250 days and counting: Waiting on new lungs after Covid

While most Americans are shedding their masks and returning to their pre-pandemic lives, Marie Jackson remains in a Chicago hospital room.

She has been there for more than 250 days.

There is no indication yet when Jackson, 53, will be able to go home. She’s waiting on a new pair of lungs; hers were irreversibly scarred when she was sickened by Covid-19 last July.

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While new Covid hospitalizations are down to their lowest point in the pandemic, Jackson is one of the estimated hundreds of patients who, despite getting sick months ago, remain hospitalized. Their lungs simply cannot heal without mechanical ventilation or other intensive care, such as extracorporeal membrane oxygenation.

ECMO, as it’s called, does the work of the heart and lungs for patients too sick to pump blood and breathe on their own.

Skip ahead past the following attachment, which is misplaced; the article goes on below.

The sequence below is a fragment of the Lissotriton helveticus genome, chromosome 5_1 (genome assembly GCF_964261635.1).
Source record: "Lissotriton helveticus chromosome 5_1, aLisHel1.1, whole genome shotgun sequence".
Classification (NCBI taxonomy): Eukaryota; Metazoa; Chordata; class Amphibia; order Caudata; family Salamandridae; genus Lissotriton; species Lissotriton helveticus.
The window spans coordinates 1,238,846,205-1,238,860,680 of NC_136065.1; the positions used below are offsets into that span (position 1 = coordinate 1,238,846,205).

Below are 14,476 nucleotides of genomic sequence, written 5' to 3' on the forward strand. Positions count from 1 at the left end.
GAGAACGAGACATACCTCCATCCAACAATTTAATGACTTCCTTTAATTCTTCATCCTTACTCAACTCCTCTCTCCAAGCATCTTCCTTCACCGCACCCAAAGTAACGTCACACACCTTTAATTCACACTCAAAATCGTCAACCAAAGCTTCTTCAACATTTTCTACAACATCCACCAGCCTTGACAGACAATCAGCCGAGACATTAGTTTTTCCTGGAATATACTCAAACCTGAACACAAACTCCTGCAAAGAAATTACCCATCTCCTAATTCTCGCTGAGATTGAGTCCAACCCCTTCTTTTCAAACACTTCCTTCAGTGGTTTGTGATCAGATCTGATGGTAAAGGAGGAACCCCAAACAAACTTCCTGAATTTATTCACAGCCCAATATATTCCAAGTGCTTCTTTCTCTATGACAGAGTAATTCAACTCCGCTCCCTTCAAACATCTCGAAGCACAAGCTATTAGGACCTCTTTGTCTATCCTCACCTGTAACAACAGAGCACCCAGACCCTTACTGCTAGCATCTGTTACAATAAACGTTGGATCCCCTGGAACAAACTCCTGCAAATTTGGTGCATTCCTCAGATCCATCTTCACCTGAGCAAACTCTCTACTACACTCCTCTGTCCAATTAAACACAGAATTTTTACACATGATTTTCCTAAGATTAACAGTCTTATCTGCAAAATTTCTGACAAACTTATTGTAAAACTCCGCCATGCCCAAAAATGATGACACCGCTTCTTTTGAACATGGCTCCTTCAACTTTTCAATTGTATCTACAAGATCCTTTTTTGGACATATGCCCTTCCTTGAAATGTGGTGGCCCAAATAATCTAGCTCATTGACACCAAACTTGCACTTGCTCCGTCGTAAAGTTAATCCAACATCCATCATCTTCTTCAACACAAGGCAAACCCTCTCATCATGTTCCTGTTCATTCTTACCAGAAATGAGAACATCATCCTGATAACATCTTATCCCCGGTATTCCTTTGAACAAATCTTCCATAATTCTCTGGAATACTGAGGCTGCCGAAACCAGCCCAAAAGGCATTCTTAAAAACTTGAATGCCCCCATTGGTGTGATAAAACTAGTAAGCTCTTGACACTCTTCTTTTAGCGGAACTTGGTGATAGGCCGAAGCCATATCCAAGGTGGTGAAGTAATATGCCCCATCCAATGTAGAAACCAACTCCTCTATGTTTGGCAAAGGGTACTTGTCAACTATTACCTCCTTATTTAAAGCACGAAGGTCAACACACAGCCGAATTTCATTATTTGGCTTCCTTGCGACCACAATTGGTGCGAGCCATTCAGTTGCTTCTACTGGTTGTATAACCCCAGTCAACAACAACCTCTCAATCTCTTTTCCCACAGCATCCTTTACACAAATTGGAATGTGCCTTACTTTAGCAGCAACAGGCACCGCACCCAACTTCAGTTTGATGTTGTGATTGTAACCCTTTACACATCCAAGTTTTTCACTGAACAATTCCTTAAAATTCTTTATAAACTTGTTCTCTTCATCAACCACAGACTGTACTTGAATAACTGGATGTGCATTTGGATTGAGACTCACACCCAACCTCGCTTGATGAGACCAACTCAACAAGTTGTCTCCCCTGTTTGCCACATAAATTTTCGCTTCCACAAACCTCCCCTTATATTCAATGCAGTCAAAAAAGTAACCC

Such technology can sustain patients for months, and indeed, many patients have been on ECMO since last summer’s delta wave — at least 10 months in some cases.

But it’s not a permanent solution. ECMO can cause complications, such as infection and blood clots. ICU clinicians work to wean their patients off of ECMO, but sometimes the patient’s body is unable to sustain itself without it. When a patient cannot be weaned from ECMO, new lungs from a donor are necessary.

“You can’t go home on ECMO. You can’t even leave the ICU,” said Dr. Hugh Cassiere, medical director for the cardiothoracic intensive care unit at North Shore University Hospital, part of Northwell Health in New York.

“If you require ECMO for respiratory failure, your only ticket out is through lung transplantation,” he said.

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